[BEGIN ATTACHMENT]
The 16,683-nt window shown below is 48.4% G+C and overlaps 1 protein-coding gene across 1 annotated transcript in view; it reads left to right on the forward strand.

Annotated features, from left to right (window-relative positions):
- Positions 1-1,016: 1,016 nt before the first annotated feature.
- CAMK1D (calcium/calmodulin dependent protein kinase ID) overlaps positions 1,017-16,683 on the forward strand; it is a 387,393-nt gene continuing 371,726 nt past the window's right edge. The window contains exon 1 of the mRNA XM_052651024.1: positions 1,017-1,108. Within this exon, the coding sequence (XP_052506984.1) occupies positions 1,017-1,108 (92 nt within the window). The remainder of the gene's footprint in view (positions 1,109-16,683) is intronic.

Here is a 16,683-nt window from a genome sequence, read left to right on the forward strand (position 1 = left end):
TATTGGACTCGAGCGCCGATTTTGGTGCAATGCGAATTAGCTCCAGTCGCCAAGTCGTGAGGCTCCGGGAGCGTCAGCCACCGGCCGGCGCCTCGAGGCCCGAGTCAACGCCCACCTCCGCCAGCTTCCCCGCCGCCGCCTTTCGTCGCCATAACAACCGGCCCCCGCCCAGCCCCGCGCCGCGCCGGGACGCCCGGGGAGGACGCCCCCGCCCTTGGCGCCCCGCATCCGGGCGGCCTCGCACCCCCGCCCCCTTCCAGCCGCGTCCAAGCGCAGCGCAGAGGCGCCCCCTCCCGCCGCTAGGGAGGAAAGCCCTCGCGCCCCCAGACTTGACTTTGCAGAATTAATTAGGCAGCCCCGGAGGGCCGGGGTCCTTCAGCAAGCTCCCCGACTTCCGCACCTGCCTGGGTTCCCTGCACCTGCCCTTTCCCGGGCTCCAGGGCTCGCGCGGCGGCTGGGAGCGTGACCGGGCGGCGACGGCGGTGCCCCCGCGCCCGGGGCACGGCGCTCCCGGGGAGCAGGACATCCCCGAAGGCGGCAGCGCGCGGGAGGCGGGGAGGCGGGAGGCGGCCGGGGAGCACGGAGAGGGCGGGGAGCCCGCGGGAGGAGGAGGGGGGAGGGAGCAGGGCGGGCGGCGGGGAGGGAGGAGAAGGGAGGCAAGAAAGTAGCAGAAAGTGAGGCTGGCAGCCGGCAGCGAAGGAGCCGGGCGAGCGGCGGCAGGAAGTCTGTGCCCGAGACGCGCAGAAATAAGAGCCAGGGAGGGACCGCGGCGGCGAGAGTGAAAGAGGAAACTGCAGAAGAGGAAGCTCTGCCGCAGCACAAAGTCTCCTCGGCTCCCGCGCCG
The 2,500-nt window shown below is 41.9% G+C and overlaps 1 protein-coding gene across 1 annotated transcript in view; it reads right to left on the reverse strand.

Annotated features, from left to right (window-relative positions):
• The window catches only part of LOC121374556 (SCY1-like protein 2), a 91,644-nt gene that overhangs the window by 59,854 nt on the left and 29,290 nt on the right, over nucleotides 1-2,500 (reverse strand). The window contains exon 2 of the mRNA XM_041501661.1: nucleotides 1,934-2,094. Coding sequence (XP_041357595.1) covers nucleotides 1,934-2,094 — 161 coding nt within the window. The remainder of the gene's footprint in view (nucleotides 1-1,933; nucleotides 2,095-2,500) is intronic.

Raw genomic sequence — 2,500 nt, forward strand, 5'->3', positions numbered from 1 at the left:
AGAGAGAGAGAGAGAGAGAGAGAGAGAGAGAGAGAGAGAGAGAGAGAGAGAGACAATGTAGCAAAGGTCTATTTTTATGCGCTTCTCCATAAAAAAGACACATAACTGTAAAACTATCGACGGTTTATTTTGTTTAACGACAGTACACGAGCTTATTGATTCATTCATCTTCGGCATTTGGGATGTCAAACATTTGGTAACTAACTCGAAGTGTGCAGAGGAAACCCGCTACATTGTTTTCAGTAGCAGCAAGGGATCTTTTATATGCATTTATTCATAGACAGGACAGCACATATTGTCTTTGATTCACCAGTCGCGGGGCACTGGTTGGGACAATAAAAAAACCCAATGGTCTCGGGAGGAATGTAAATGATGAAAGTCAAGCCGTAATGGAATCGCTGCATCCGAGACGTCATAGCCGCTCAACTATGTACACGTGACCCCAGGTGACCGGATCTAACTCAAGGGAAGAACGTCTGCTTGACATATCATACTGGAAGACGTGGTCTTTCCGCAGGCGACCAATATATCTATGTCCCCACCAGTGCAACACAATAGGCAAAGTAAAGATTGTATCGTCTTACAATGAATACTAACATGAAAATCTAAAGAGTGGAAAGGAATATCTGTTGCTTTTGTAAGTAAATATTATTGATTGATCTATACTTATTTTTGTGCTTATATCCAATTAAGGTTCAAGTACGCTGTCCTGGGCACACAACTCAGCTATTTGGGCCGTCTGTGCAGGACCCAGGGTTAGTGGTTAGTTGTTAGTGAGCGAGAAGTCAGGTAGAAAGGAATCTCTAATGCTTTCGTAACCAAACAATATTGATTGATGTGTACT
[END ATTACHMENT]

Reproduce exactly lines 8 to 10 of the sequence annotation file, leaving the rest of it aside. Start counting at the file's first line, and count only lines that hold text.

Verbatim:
Annotated features, from left to right (window-relative positions):
• The window catches only part of LOC121374556 (SCY1-like protein 2), a 91,644-nt gene that overhangs the window by 59,854 nt on the left and 29,290 nt on the right, over nucleotides 1-2,500 (reverse strand). The window contains exon 2 of the mRNA XM_041501661.1: nucleotides 1,934-2,094. Coding sequence (XP_041357595.1) covers nucleotides 1,934-2,094 — 161 coding nt within the window. The remainder of the gene's footprint in view (nucleotides 1-1,933; nucleotides 2,095-2,500) is intronic.

Raw genomic sequence — 2,500 nt, forward strand, 5'->3', positions numbered from 1 at the left: